This things would never happen to the Lapdogs of Power! However the Dictators would never hesitate to betray anybody to save their existence and there are some people who would like to see this as necessary to “serve their ideology and it requires its toll to be paid”. These indifferent supporters would wake up one day when they are asked to pay their share to the purported goal and only then they would realize what damage they have done to the society and the future generations, but they would search for an excuse like always to save their skin.

  • sunimal

    Things have come to a headon.Please copy what Ghandhi did to oust the British by going to jail enmass to get rid of this menace destroying SL.

  • arun.silva87

    At least the truth of what is happening in Colombo will come out. They will believe it, if it comes from a Sinhalese person!!! But the atrocities which happened and is still happening in the North and East will never come out. They (sinhalese) will not believe if it is coming from a Tamil person!!!

    Sadly the “slow genocide” of the Tamils will continue, until they have no strength to fight back. It has come almost to this level. People there cannot even talk about this even among themselves!!!Pathetic state of the “miracle of Asia”

  • The Mervyn Silva

    I am happy to be giving the assuarance from the government side that we will be conducting the full and impartial investigation to be determining which western imperialistic power is behind this latest attack on the democracy and the sovereignty of our country.

  • A couple of questions:

    1. What is being done about this attack now? Is the UNP bothering to take legal action? The mobile phone videos and ultra-sensistive camera footage (if you can get a hold of it) would be hard to refute in a court of law, if only to sue the police for non-performance of their duties.

    2. Where was Ranil Wickremasinghe, the leader of the opposition, when all this was going on? Was he at the protest?

    • justitia

      What legal action, when police refuse/delay indefinitely recording of complaints from citizens who accuse those favoured by them – let alone against police inaction when violence was perpetrated in their presence?
      In the old days a typed signed complaint was accepted by the police and was pasted on the Complaint Book at the police station, and a certified copy was provided the very next day, and action on the complaint was commenced promptly.
      This attack by goons was witnessed by policemen who took no action.
      This is the “new” brand of “democracy” in action.
      The government should realise that other countries are watching and aware of this situation.
      Maybe this is why the web media premises were torched.
      In real democracies, the head of the police force would have been at least temporarily suspended and an independent group of persons ( such groups are appointed by each government ) would have investigated.

  • Dear David,

    Do you find any irony in these two paragraphs?

    In a clear signal that Rajapaksa had no intention of changing his governance style, the parliament in September passed the 18th Amendment to the Constitution, which effectively strips the police, judiciary, electoral commission, public service commission, and the National Human Rights Commission of their independence, Human Rights Watch said.

    “There is no reason to believe that Sri Lanka will return to a rights-respecting government any time in the near future,” Pearson said. “Until wartime abuses are prosecuted, minority grievances are addressed, and repression against the press and civil society ends, only the president and his family members in power have reason to feel secure in Sri Lanka.”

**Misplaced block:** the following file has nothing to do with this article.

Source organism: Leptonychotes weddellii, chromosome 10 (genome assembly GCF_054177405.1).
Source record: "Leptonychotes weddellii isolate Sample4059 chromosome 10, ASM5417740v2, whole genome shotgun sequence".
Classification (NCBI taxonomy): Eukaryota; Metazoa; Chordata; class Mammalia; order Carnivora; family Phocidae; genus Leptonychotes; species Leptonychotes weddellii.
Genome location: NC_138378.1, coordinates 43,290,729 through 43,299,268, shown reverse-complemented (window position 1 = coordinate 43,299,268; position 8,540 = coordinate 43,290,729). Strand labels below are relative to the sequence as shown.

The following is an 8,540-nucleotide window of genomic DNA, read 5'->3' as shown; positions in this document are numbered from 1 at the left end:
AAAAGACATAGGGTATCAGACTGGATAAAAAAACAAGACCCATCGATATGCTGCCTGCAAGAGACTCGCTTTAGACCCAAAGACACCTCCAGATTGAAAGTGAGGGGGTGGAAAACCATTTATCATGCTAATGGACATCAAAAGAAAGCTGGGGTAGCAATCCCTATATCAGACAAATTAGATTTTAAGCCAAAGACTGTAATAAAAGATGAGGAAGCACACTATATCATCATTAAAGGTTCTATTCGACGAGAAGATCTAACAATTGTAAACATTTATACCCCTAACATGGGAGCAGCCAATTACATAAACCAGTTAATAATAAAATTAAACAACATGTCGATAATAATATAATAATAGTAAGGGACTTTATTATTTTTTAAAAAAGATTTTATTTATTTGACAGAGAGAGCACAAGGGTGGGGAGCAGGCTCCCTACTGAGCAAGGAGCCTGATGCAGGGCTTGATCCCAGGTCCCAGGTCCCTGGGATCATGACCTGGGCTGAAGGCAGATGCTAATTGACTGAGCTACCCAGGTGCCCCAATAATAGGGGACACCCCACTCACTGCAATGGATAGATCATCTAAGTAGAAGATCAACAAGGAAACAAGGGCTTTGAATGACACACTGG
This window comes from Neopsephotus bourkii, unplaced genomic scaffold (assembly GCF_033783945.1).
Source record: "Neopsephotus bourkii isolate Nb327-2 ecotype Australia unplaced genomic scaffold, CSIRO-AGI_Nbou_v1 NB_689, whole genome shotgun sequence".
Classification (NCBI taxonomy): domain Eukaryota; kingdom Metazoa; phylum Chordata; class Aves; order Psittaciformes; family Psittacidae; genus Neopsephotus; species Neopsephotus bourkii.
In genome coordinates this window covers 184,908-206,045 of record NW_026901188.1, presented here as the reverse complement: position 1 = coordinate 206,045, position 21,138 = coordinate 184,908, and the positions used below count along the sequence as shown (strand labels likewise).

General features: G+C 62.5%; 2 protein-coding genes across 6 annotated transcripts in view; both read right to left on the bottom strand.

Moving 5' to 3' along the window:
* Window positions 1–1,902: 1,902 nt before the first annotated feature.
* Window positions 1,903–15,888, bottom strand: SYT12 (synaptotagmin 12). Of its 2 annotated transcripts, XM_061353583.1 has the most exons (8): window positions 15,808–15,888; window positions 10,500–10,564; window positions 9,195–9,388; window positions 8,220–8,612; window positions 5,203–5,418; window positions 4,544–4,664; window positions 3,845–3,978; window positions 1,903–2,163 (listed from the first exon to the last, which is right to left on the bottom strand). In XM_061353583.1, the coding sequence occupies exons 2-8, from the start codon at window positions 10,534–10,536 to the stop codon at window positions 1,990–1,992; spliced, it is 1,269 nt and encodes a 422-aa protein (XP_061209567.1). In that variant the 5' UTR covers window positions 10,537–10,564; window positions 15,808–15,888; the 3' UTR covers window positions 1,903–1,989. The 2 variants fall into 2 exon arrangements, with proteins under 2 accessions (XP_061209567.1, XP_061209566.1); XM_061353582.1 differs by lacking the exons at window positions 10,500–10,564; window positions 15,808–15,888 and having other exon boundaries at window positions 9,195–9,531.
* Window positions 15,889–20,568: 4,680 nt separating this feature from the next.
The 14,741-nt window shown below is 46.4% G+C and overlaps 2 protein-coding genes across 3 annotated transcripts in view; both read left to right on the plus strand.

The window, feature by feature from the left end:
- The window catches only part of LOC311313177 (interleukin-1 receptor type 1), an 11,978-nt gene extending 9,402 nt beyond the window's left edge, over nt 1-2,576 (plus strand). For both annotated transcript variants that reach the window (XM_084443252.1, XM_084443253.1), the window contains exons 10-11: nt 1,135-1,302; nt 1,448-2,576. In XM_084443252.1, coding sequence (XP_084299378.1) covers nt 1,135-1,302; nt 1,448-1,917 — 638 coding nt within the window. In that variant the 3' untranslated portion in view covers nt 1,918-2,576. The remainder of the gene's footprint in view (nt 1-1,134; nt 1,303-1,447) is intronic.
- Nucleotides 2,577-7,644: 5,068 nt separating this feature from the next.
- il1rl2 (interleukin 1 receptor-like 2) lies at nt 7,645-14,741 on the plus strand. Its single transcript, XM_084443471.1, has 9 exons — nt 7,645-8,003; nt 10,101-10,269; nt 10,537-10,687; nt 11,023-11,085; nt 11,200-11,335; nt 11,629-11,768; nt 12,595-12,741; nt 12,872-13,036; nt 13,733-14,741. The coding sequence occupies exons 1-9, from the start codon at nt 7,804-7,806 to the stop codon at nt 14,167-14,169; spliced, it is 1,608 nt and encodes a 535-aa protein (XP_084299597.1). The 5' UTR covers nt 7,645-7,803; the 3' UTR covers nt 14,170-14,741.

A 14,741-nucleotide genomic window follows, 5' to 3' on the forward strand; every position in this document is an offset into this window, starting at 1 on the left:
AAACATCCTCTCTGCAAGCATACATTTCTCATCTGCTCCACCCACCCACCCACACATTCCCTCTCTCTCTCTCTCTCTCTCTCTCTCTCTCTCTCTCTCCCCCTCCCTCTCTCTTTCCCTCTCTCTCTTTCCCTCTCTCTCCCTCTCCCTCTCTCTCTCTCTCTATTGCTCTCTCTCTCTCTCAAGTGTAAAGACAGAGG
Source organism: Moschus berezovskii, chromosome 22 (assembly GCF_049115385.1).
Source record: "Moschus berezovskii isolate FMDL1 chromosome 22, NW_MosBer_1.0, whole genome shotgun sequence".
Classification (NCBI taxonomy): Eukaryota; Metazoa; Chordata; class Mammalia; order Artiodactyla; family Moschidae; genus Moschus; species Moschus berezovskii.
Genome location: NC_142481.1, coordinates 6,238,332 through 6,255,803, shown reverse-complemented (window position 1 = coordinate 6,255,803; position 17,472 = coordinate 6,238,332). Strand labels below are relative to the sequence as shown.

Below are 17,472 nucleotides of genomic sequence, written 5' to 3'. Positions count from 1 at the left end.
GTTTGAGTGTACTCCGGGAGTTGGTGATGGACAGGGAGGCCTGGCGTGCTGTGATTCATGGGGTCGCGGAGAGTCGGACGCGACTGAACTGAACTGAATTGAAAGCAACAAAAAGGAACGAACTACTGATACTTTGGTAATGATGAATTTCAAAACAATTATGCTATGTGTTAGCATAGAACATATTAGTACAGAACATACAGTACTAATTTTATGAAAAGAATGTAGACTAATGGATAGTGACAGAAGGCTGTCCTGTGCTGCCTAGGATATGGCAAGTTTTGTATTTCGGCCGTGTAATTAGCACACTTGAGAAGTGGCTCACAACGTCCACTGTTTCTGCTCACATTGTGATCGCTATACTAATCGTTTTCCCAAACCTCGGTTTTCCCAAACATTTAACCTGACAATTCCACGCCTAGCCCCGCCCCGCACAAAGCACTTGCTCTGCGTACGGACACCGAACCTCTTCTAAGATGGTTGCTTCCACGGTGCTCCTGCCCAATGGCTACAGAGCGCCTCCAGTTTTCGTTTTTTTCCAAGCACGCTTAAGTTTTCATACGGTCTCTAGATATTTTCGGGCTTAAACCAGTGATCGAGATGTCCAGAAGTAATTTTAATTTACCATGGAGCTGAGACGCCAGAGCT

To read further, click the link given below.

    http://www.hrw.org/en/news/2011/01/24/sri-lanka-stonewalling-wartime-abuses

    • Dear Mr Dunce, when I said that irony was lost on you, I didn’t realise that the meaning of it was also lost on you 😀 Here’s a link to help you with that: http://m.dictionary.com/d/?q=irony&o=0&l=dir

      • Dear David, don’t be slippery like an eel. Just answer the question!

      • So Mr Dunce, are you asking me if those two paragraphs “1. convey a meaning that is the opposite of the literal meaning”?

        Or are you asking me if they have “2. an outcome contrary to expectations”?

        Or do you have your own unique definition of the term?

        Btw, were you able to figure out where my original ironic quote came from?

  • Dear Dr.de Silva, When is the UNP going to wake up to the fact that the government is working according to a VERY LONG TERM plan that certainly does not include a loss at a general or presidential election but is rather establishing the . groundwork for a totally militarily-buttressed long-term regime? The army is NOT in the north and east to preempt an LTTE revival. My bet is that there us a secret long-term defense agreement/mou with China to ensure an Israeli-type satellite state, backed with the totality of Chinese air and sea power, to ensure India does not – and will not- interfere when the government begins laying down tough edicts in the north and east which will cause problems in Delhi when Tamil Nadu goes on the prod.What do you think Gota and the air chief are doing at the Bangalore attack aircraft show? To prepare for a massive Eelam War 5 ? Laughable ! No. They’re looking for the big ones and guess who will finance the purchases under a defense agreement? Not Delhi. Beijung. For what purpose? You see, this is why
    the UPFA remains in power.They’re light years ahead of the UNP, planning the future with a broader world view. They’re not forgetting what Rajiv did to JR and are determined to take Delhi for a ride until they’re ready to make a ply when China has got into position through subtle economic and other co-operation agreements. The Burma style militarized regime is being meanwhile given a human face by being made ‘people-friendly’ by bringing cheaper vegetables- plus-to their feet while the Navy is also given the same cosmetic treatment. Will write more later.